Middle East merger and acquisition (M&A) activity started off on a positive note, with almost $978 million (Dh3.4 billion) worth of deals being transacted in the first fortnight of the year, according to Mergermarket data.
This compares favourably with $1.05bn worth of deals transacted in the entire first quarter of 2009. M&A transactions in the Middle East recovered in the second half of 2009, with the year ending 14 per cent higher than 2008, which saw M&A value plunge by more than 42 per cent over record 2007 levels.
In keeping with analyst predictions, the region's real estate sector saw the largest M&A deal of the fortnight, with Qatar's Barwa Real Estate agreeing on a $862m acquisition of Qatar Real Estate Investment (Alaqaria), accounting for more than 88 per cent of the deals by volume witnessed during the fortnight.
Experts hailed the merger as a step in the right direction, but ratings agencies reacted differently, with Fitch Ratings putting Alaqaria's long term issuer default ratings and senior unsecured ratings of BBB+ on a Rating Watch Positive while Moody's downgraded Alaqaria's ratings and its $300m sukuk due 2012, to Baa1 from A2.
"The government's unequivocal support for this transaction has been expressed through Qatari Diar's decision to maintain its shareholding within the enlarged group – thereby increasing their holding in Alaqaria from 27 to 45 per cent, underlining their very real support for us and our strategy," said Sheikh Khalid bin Khalifa bin Jassim Al Thani, Chairman and Managing Director of Alaqaria, in a statement.
Globally, M&A took a beating in 2009 with the economic recession responsible for a more than 22 per cent decline in M&A activity during the year. The second half of 2009 though saw renewed interest globally in M&A activity, with early signs suggesting that this upward momentum is continuing into 2010.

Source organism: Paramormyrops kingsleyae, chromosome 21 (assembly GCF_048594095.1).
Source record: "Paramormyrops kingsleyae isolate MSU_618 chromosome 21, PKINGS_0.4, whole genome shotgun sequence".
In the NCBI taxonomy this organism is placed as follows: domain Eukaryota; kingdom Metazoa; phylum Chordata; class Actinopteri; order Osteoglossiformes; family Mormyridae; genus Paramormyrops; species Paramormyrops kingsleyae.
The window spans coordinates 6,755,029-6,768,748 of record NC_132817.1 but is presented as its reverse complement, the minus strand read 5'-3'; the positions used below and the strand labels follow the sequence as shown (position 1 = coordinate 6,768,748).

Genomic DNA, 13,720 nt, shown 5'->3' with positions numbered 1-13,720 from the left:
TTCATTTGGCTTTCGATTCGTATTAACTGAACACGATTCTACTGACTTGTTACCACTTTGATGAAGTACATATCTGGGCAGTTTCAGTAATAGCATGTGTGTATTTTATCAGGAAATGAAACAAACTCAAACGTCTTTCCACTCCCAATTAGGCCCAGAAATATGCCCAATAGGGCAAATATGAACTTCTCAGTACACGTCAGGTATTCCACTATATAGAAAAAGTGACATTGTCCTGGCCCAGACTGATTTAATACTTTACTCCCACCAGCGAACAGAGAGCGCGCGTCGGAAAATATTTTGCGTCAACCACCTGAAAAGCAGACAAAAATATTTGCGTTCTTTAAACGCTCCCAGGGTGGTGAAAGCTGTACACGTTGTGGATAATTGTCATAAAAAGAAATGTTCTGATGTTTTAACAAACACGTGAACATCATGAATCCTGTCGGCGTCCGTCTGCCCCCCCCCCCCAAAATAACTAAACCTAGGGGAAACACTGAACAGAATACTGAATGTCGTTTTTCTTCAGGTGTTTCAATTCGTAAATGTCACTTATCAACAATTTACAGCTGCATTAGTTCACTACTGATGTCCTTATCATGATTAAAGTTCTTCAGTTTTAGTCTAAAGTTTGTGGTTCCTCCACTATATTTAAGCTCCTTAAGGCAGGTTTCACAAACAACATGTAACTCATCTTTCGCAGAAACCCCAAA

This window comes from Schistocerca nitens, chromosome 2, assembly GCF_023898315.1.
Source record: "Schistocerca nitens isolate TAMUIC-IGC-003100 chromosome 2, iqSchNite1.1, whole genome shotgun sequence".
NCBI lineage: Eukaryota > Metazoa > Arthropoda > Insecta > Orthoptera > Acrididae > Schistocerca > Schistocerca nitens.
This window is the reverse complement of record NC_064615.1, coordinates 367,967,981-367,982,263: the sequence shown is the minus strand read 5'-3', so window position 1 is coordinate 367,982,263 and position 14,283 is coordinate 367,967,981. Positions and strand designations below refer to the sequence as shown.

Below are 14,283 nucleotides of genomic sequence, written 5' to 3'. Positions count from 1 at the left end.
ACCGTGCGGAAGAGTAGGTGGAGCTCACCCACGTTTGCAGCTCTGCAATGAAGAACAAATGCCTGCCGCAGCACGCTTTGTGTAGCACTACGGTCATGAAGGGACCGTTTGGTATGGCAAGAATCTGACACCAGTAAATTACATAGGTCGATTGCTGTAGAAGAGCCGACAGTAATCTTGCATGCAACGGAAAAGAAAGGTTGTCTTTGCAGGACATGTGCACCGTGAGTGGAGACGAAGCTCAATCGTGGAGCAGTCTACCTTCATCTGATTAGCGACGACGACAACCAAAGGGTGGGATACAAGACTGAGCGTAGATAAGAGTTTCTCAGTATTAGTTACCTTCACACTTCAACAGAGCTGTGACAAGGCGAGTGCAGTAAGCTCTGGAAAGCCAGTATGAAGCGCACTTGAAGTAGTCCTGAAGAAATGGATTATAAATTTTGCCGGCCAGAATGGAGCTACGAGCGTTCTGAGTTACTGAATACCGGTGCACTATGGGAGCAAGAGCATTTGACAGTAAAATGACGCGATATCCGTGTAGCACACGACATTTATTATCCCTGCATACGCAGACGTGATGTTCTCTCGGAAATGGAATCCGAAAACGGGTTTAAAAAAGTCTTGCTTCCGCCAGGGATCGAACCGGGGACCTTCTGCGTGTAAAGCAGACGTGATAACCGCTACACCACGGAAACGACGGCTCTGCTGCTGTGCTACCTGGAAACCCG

The value of announced global deals was $74.5bn as of January 11, according to Dealogic – the highest year-to-date level since 2000 and 79 per cent up on the $41.7bn announced by the same point last year.
Ceteris paribus, an increase in M&A activity is a bullish sign for both the economy and the stock market, underlining the acquiring companies' ambition to extend market share or the fact that they are looking at diversification.
"A growing M&A pie regionally signals that companies are focusing on consolidation and concentration, which will ultimately yield larger economies of scale, greater business efficiencies and lower product prices. That translates into higher net margins and increased profits," said a Dubai-based private equity analyst.
UAE entities were involved in more than $20bn worth of deals in 2009, and are expected to play a key role in 2010 as well. The oil price is a major determinant of the fortunes of regional sovereign wealth fund (SWFs), and with a global recovery underway, oil is expected to remain at a healthy threshold this year.
Of course, the continued resurgence in M&A for the whole of 2010 is not a given.
It will depend primarily on three financial factors: the credit situation must continue to improve so that new deals can be financed; valuations of target firms must remain low enough so that all-cash deals make sense; and the stocks of acquiring companies must be strong enough to be considered 'good capital' – i.e., attractive for use in all-stock deals.
Although the probability of those conditions looks good as of now, how the year pans out will depend on a number of factors, not least the global recovery which has a definitive impact on regional sweepstakes.
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